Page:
Fr Stephen Farragher was in charge of Knock Marriage Introductions for the past two years. He told Midwest News that it is the end of an era.

  • Line painting works will be carried out in the Bohernasup area of Ballina in the coming weeks.

    Works were carried out by Irish Water in the area recently and local Councillor John O’Hara was in touch with Mayo County Council to repaint the lines on the roads there.

    Cllr O’Hara says since the works were carried out and the lines taken up, people were parking on both sides on the street.

    He says he has been informed that works to reline the road will get underway in the coming week.

  • A local election candidate is urging people to register to vote before Tuesday’s deadline.

    Shane Fitzgerald, who is running as a local election candidate in the Westport area says he is finding that up to 1 in 4 people that he has canvassed, are not on the register of electors.

    Mr Fitzgerald says the form to register must be with the council by Tuesday and is very straightforward to complete.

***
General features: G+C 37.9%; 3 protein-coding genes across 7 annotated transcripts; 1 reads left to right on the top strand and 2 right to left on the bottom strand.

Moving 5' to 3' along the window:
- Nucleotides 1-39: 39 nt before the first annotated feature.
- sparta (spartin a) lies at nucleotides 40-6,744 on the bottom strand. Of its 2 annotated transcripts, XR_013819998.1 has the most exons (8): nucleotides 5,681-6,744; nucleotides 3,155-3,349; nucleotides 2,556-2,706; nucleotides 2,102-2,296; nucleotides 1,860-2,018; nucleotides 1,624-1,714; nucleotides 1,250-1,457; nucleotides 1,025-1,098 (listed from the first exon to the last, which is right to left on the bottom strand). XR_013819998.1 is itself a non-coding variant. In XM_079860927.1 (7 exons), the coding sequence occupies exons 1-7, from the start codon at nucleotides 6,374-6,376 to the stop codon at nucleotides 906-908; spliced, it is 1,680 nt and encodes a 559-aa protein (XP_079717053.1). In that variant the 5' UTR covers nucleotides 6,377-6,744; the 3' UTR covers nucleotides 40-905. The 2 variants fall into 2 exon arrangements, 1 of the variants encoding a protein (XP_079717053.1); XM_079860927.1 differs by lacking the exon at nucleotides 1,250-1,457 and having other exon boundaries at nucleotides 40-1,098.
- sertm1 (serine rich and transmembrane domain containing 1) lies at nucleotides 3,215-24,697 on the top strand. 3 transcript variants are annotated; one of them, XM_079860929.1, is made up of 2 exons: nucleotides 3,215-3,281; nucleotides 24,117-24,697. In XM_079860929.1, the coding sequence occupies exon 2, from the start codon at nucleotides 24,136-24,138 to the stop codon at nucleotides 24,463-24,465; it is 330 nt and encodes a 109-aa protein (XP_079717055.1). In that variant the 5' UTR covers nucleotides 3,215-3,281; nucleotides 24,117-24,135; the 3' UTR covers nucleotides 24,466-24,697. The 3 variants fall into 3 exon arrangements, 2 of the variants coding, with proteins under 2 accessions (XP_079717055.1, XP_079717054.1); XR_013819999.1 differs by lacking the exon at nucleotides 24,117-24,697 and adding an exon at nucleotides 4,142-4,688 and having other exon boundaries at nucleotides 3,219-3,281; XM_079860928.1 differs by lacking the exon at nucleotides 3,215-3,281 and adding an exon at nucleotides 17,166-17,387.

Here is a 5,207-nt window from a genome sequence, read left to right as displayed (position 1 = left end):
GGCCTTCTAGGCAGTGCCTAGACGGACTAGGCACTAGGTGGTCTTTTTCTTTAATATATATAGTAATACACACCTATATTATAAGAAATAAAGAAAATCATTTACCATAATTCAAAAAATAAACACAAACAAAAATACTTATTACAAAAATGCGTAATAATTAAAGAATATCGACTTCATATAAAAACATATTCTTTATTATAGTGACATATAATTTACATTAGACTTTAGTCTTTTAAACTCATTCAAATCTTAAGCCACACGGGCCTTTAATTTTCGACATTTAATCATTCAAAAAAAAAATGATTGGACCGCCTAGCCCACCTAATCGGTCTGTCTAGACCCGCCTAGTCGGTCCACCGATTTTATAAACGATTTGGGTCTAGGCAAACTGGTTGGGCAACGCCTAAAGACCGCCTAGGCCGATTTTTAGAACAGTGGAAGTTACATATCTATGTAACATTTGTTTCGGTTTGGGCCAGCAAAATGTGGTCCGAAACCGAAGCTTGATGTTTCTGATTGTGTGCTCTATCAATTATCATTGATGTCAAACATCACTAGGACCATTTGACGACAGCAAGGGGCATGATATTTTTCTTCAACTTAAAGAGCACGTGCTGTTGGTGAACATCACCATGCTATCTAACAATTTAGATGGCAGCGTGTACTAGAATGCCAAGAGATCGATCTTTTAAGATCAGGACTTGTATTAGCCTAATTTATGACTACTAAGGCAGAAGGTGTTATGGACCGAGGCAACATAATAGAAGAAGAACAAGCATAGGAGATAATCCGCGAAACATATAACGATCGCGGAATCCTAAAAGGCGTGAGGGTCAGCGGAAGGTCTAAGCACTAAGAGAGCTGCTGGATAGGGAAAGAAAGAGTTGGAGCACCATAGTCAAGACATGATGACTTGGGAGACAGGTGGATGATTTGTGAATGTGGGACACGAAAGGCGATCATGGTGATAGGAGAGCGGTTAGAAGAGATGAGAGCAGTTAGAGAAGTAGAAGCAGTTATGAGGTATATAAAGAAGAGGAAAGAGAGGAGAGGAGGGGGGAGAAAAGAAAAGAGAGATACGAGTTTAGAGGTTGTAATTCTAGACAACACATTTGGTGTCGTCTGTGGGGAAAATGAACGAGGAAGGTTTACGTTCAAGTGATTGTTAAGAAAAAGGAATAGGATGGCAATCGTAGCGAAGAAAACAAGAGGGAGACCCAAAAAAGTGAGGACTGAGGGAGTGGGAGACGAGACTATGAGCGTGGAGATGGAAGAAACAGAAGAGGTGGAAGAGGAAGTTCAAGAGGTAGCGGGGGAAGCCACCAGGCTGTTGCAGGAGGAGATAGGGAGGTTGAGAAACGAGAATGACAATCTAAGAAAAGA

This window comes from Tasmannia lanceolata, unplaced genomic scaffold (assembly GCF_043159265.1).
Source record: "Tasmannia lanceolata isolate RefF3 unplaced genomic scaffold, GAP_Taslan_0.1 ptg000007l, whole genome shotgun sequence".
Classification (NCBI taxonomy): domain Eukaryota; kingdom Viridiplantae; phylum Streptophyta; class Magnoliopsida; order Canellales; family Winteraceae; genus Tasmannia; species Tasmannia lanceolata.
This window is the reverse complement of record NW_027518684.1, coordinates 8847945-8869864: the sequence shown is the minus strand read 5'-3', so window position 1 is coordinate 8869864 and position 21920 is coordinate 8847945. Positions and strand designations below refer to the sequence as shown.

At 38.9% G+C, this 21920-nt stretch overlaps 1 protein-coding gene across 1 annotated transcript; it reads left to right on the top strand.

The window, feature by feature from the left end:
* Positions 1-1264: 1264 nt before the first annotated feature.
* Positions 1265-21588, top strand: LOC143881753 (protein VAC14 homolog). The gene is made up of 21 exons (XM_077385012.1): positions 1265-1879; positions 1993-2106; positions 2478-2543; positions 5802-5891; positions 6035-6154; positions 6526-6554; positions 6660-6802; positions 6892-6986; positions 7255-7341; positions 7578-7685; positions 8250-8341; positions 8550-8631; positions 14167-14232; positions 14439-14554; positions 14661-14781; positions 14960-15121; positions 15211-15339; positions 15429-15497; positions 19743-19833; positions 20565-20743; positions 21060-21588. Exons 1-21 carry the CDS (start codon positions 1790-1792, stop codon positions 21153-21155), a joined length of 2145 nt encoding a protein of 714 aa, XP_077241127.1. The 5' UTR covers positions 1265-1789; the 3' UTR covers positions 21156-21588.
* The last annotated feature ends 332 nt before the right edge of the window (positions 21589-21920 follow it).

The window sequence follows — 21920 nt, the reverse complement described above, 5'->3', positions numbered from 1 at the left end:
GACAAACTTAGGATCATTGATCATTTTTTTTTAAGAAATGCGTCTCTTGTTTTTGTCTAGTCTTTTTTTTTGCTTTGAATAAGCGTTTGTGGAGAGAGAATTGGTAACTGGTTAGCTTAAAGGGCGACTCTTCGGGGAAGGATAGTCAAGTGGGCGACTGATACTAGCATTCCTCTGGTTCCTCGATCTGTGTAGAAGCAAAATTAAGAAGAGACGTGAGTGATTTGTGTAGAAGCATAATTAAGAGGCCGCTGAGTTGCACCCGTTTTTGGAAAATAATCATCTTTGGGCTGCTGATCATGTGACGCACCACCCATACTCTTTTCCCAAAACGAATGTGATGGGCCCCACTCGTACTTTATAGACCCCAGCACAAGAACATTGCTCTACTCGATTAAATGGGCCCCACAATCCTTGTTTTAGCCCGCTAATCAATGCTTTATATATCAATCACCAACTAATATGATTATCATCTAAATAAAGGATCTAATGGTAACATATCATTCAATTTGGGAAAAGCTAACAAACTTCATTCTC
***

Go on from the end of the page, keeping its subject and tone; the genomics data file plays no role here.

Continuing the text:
He is urging people who are entitled to vote, to register so they can exercise their democratic right.

  • Main Street in Charlestown is closed to traffic and will remain closed for a couple of hours according to Gardai.

    It's after a lorry carrying a heavy load hit an ESB pole. While the pole is not down, work is underway to secure it.

    Diversions in place for cars but HGVS and large vehicles are advised to take an alternative route.

  • A man in his 40s will appear in court this afternoon charged in connection with the death of Valerie French Kilroy in Kilbree, Westport.

    The man in his 40’s is due to appear before a special sitting of Castlebar District Court at 2pm this afternoon.

    A murder investigation was launched by Gardai following the discovery of the body of Ms French Kilroy on Friday morning.

    A post-mortem examination was completed yesterday afternoon on the body of 41-year-old Valerie French Kilroy at Mayo University Hospital yesterday by acting State Pathologist Dr Linda Mulligan.

    Details of the results of the post-mortem are not being released at this stage for operational reasons.

    The man who was arrested on Friday will appear in court at 2pm this afternoon.